Lisa: Yes, I think it IS harder to be a children’s or ANY librarian in smaller towns because, in my opinion, the unemployment rate seems to be higher due to the smaller amount of jobs available.  A  librarian is serving not only his/her patrons’ literary needs, but also their spiritual and emotional and DAILY LIVING needs. I have been known to bring in food from my pantry for patrons or buy them lunch . . . as I say, “I don’t work for the money.” Of course, I need to be paid something to cover my own expenses, but I really do believe that working at the library is my ministry, however small it may be . . . fortunately, my husband agrees!

How does being in a small town give you the opportunity to reach at-risk children?


Tina and her fellas.

Tina: Big opportunity!!! We work with the school on many projects such as: Battle of the Books, AR books, presentations.  I have even had teachers that would call me at the Library to let me know about a kids’ homework so that I could help them here and would not let them play games on the computer until the homework was done (parents agreed to this arrangement). We are the closest thing to a “Latch Key” program our little city has.  We often have kids after school until Grandma, Mom, etc. pick them up after they get off work.  In the summer we get kids that cannot afford the pool and sometimes do not have air conditioning at home. The school often sets up tutoring for kids to take place at the Library. In the summer many of the kids eat the free lunch provided by local churches downtown and then come to the library until a parent gets off work or until the heat of the day is gone. As I stated earlier we are a safe place and we would not let anything happen to one of our “kids.”  Heck, we even go to 8th grade and high school graduations for some of these kids because we are so glad they stayed in school.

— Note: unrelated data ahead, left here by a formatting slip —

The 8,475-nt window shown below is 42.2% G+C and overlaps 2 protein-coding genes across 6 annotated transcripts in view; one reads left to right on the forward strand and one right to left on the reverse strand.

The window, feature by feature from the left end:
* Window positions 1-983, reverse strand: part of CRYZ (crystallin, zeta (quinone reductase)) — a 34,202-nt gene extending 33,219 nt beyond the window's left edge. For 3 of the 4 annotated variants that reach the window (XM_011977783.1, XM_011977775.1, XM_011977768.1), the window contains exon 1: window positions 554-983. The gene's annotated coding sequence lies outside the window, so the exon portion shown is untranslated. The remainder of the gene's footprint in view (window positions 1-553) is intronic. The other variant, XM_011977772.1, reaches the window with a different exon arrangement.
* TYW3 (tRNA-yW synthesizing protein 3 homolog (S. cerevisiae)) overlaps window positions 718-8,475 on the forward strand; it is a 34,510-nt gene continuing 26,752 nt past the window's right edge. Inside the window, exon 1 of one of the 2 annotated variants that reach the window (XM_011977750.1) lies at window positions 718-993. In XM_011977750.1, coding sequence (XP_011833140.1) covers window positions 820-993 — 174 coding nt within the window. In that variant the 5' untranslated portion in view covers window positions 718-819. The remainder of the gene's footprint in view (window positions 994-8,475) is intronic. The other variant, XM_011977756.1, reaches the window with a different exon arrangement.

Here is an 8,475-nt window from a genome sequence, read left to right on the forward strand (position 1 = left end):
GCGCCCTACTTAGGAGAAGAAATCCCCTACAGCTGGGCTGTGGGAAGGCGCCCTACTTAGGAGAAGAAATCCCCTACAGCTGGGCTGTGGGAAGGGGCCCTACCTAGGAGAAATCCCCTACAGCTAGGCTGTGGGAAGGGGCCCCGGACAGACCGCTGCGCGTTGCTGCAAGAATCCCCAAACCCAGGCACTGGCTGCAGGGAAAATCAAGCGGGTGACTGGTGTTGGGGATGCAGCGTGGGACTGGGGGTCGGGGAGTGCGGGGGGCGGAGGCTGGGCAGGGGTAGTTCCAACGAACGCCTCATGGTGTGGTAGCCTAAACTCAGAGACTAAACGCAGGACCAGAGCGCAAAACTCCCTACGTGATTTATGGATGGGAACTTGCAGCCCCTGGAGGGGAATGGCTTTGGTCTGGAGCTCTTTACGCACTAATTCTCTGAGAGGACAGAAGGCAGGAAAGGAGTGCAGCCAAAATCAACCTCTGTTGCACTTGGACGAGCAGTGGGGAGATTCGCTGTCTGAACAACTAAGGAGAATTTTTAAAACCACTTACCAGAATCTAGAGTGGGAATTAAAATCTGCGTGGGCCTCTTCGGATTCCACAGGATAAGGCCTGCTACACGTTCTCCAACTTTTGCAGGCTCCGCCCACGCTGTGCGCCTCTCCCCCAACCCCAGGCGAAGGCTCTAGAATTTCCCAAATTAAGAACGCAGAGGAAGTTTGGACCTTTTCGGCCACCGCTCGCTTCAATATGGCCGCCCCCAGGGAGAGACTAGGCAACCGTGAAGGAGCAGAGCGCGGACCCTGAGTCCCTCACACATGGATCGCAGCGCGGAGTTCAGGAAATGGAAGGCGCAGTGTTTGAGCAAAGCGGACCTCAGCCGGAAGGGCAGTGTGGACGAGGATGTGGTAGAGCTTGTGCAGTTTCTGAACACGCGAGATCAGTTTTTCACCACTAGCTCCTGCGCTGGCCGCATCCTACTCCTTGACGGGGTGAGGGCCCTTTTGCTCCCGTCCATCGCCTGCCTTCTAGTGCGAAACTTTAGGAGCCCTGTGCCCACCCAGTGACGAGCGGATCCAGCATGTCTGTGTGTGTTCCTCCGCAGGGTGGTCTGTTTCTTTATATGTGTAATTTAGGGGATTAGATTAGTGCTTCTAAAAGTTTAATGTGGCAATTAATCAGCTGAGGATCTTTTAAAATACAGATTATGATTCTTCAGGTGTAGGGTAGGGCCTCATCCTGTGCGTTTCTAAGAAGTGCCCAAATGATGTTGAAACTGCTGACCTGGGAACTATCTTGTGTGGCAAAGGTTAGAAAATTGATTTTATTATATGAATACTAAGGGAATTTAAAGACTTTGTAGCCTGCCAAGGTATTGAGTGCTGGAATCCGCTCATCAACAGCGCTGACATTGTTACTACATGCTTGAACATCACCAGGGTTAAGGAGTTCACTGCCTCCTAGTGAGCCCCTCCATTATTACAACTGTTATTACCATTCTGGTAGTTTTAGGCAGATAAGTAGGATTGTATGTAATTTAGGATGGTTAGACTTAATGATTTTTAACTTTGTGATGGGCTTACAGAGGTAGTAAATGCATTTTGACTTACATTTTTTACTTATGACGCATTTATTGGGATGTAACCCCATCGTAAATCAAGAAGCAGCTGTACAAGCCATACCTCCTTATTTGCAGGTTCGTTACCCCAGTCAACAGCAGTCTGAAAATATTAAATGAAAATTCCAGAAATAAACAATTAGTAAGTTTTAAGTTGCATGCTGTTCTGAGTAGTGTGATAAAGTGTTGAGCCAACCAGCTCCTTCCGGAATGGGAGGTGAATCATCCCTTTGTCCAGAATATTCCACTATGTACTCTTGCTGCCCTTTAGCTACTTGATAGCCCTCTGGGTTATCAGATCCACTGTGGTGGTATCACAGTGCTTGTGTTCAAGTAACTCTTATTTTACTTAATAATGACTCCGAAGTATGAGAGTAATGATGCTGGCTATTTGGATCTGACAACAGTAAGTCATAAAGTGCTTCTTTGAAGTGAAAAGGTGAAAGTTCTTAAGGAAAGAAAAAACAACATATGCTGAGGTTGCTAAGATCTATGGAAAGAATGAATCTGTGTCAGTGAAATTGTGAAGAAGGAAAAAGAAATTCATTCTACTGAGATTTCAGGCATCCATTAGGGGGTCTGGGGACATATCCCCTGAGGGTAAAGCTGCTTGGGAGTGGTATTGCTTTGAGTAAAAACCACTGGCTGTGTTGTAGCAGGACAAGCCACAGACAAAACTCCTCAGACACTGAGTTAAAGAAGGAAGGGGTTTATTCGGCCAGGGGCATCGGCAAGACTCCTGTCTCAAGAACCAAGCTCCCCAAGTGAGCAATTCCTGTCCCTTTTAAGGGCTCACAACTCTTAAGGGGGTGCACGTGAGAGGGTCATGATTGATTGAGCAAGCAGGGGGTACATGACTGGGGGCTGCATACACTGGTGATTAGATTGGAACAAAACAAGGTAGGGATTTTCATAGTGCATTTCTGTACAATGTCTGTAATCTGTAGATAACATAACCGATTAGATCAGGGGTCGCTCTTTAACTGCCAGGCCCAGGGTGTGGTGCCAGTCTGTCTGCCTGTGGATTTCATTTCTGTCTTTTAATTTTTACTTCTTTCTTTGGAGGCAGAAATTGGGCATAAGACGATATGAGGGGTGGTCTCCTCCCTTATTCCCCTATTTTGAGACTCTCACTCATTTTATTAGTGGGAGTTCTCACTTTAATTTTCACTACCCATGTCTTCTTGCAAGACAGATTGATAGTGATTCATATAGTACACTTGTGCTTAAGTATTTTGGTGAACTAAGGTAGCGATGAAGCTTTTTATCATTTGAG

Lisa: I’ll give you a couple examples: Todd (I’m making up that name, per your books:) is a twin and he and his twin brother will be in the 5th Grade next year. Their parents have recently divorced and both parents have re-married. His twin brother mows lawns with his new stepbrother, but Todd doesn’t and is therefore at the library a lot.

To be honest, last summer, Todd was a problem and would often be disruptive. This year, I kind of “took him under my wings” and gave him various volunteer projects. He tells others that he “works for me” and has “worked at the library for about a year.”


Story time with Miss Lisa and Friends.